The "Hill's Furnace" wood boiler concept.
Very briefly, the "Hill's Furnace" is the result of a DOE grant in the
late 1970's to Professor Hill at the University of Maine, Orono. The
documents are scanned from the 1979 grant report. The furnace was
commercialized for a brief time as the Hampton "Jetstream", but the
concept seems to have been largely forgotten with the decrease of
woodburning in the mid-1980's and beyond. With increasing fuel costs
people are moving back to wood heat, and the "Outdoor Wood Boiler"
(OWB) is a
very ugly incarnation of wood heat that cannot possibly provide
long-lasting clean heat; the firebox of most of these units is a metal
water-jacket that keeps the firebox at too low a temperature for
efficient combustion. To provide hot water over the day, these OWBs are
loaded with wood and smolder for hours at a very inefficient
Furnace" is NOT a conventional Outdoor Wood Boiler - it is a completely
The furnace is a boiler unit comprised of a water-jacketed firebox and
a heat-exchanger with minimal water in the boiler. The water circulates
to a large tank that can be remotely located in a cellar and insulated
to retain the heat. The boiler is fired full-on hot so it burns
cleanly; the heat is captured into the water. The firing is done
intermittently with the large volume of stored heated water serving as
the source of domestic heat. Ordinarily one would use circulating pumps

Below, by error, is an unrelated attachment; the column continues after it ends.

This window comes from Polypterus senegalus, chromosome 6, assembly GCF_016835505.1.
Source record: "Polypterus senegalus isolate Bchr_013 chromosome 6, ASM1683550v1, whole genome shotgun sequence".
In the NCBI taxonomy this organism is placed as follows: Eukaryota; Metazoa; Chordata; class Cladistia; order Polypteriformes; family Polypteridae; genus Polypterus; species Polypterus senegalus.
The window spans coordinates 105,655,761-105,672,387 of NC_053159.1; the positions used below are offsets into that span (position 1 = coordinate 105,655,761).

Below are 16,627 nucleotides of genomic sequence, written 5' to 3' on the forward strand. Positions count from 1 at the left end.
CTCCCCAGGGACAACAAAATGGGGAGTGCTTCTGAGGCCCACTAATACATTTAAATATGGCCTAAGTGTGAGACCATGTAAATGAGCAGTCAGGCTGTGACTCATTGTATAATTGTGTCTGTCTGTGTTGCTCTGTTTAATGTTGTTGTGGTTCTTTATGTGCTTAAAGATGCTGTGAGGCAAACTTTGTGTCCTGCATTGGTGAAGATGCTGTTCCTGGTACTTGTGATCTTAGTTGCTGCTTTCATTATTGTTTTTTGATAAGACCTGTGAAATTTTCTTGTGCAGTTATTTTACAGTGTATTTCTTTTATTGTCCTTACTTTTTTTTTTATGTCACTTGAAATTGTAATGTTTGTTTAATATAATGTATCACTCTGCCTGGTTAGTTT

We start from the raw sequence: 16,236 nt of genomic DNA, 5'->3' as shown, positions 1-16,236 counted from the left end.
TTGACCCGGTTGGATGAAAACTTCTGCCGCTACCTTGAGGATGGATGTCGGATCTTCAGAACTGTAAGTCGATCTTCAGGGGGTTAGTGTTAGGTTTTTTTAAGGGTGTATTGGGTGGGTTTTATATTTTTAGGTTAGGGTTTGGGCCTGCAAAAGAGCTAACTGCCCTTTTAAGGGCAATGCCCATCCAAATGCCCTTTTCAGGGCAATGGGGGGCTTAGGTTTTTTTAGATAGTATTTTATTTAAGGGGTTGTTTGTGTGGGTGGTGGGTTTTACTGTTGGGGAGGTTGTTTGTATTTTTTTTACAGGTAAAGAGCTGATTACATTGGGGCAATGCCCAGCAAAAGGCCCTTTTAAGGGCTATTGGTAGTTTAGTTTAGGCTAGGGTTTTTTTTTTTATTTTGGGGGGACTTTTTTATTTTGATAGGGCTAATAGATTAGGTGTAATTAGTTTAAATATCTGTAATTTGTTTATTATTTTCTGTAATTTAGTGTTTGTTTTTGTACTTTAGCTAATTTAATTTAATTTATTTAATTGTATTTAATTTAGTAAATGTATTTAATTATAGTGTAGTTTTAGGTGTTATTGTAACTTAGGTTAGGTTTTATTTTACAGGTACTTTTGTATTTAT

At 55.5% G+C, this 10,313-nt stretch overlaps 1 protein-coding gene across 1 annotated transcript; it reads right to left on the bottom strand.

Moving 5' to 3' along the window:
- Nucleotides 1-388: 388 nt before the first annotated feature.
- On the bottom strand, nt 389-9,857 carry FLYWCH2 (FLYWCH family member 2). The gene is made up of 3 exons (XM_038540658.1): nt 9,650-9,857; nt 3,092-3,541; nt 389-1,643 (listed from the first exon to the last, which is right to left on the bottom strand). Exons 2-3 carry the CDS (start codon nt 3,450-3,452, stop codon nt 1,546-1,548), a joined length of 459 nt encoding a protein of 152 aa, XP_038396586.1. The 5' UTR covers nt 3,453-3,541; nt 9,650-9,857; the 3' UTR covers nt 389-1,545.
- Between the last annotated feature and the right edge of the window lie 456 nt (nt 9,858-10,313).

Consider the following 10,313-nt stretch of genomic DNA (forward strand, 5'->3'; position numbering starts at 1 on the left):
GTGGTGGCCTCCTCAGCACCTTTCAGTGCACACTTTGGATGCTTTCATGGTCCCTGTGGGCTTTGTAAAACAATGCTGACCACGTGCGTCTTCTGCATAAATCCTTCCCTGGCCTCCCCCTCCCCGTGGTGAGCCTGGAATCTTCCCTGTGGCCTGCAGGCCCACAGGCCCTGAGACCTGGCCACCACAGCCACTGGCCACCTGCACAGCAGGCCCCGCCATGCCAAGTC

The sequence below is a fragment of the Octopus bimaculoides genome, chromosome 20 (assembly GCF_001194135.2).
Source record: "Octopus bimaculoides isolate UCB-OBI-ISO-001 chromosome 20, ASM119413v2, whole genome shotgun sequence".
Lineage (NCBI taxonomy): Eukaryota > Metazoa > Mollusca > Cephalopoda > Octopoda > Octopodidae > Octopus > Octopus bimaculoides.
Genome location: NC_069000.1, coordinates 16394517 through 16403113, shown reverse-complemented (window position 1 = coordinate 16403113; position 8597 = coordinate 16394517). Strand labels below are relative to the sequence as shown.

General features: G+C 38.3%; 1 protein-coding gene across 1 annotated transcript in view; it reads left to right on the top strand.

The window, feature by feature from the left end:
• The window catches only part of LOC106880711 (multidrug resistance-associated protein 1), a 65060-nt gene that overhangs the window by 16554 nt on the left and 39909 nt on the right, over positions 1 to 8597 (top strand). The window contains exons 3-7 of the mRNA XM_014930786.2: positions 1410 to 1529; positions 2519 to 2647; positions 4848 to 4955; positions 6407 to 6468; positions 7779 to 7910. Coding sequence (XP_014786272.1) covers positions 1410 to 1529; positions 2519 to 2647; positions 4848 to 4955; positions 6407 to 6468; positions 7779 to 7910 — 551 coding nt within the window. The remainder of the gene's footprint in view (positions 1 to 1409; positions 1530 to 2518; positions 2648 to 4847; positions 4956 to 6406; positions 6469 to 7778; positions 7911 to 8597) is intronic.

to circulate the heated water through the house, and zone heating
easily accomplishes even heat distribution. Because of the large volume
of water (~1000gal) the temperature drops slowly as heat is removed,
and the furnace is re-fired as needed to maintain a suitable water
temperature. The water storage tank is sized so that it can last ~24hr
in the coldest weather, and the furnace needs firing less frequently at
other times. The firebox accepts logs vertically so the burn is
focussed at the lower end of the wood by the induced draft that is
jetted there and the rate is thus controlled.
The furnace could be easily installed in a small outbuilding (Please do
not mistake this concept for the current style of "Outdoor Wood
Boiler"!!!) and the tank located in a cellar. This will keep all mess
associated with handling wood outside of the house, and any potential
fire hazard is likewise isolated from the house.
Note that the surface to volume ratio of a large tank is such that it
will lose heat slowly, and modest insulation is all that is needed, and
the footprint of a 1000gal cylindrical tank is not even as large as the
furnace it would replace.
Hill's Furnace document as a Zip
of the individual scanned pages (as images)
Hill's Furnace document "Viewer"
application for Windows
Wikipedia has an article on the Jetstream Furnace
Disclaimer: I have no association with the Univ of Maine or Prof. Hills
and was not involved in the research. I came by a copy of
the grant report and knew people who were talking about this system in
~1979 and think it is a concept that should not be forgotten.
(Dale A. Callaham - 6/3/2008)